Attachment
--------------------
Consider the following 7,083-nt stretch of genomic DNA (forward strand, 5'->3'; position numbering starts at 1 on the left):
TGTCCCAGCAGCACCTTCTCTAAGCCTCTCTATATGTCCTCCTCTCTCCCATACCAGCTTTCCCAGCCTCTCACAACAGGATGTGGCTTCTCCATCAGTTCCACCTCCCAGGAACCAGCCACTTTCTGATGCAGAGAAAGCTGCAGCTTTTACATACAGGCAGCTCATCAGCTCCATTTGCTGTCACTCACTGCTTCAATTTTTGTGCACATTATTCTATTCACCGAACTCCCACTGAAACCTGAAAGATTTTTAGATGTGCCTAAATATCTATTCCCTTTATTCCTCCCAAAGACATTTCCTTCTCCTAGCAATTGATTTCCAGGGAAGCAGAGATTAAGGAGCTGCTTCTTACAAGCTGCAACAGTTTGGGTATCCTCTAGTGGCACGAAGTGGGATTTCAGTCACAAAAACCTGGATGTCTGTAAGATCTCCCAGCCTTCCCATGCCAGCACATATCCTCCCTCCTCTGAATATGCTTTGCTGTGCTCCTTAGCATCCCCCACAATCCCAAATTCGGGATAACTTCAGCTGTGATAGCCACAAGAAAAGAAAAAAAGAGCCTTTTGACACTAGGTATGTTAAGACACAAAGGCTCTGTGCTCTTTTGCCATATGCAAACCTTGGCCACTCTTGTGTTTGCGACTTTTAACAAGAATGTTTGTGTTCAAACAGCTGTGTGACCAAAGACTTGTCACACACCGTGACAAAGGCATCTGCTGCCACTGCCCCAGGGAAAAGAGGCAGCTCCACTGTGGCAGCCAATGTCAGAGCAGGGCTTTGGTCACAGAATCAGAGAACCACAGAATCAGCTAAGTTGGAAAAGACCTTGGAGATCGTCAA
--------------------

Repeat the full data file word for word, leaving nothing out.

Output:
Consider the following 7,083-nt stretch of genomic DNA (forward strand, 5'->3'; position numbering starts at 1 on the left):
TGTCCCAGCAGCACCTTCTCTAAGCCTCTCTATATGTCCTCCTCTCTCCCATACCAGCTTTCCCAGCCTCTCACAACAGGATGTGGCTTCTCCATCAGTTCCACCTCCCAGGAACCAGCCACTTTCTGATGCAGAGAAAGCTGCAGCTTTTACATACAGGCAGCTCATCAGCTCCATTTGCTGTCACTCACTGCTTCAATTTTTGTGCACATTATTCTATTCACCGAACTCCCACTGAAACCTGAAAGATTTTTAGATGTGCCTAAATATCTATTCCCTTTATTCCTCCCAAAGACATTTCCTTCTCCTAGCAATTGATTTCCAGGGAAGCAGAGATTAAGGAGCTGCTTCTTACAAGCTGCAACAGTTTGGGTATCCTCTAGTGGCACGAAGTGGGATTTCAGTCACAAAAACCTGGATGTCTGTAAGATCTCCCAGCCTTCCCATGCCAGCACATATCCTCCCTCCTCTGAATATGCTTTGCTGTGCTCCTTAGCATCCCCCACAATCCCAAATTCGGGATAACTTCAGCTGTGATAGCCACAAGAAAAGAAAAAAAGAGCCTTTTGACACTAGGTATGTTAAGACACAAAGGCTCTGTGCTCTTTTGCCATATGCAAACCTTGGCCACTCTTGTGTTTGCGACTTTTAACAAGAATGTTTGTGTTCAAACAGCTGTGTGACCAAAGACTTGTCACACACCGTGACAAAGGCATCTGCTGCCACTGCCCCAGGGAAAAGAGGCAGCTCCACTGTGGCAGCCAATGTCAGAGCAGGGCTTTGGTCACAGAATCAGAGAACCACAGAATCAGCTAAGTTGGAAAAGACCTTGGAGATCGTCAA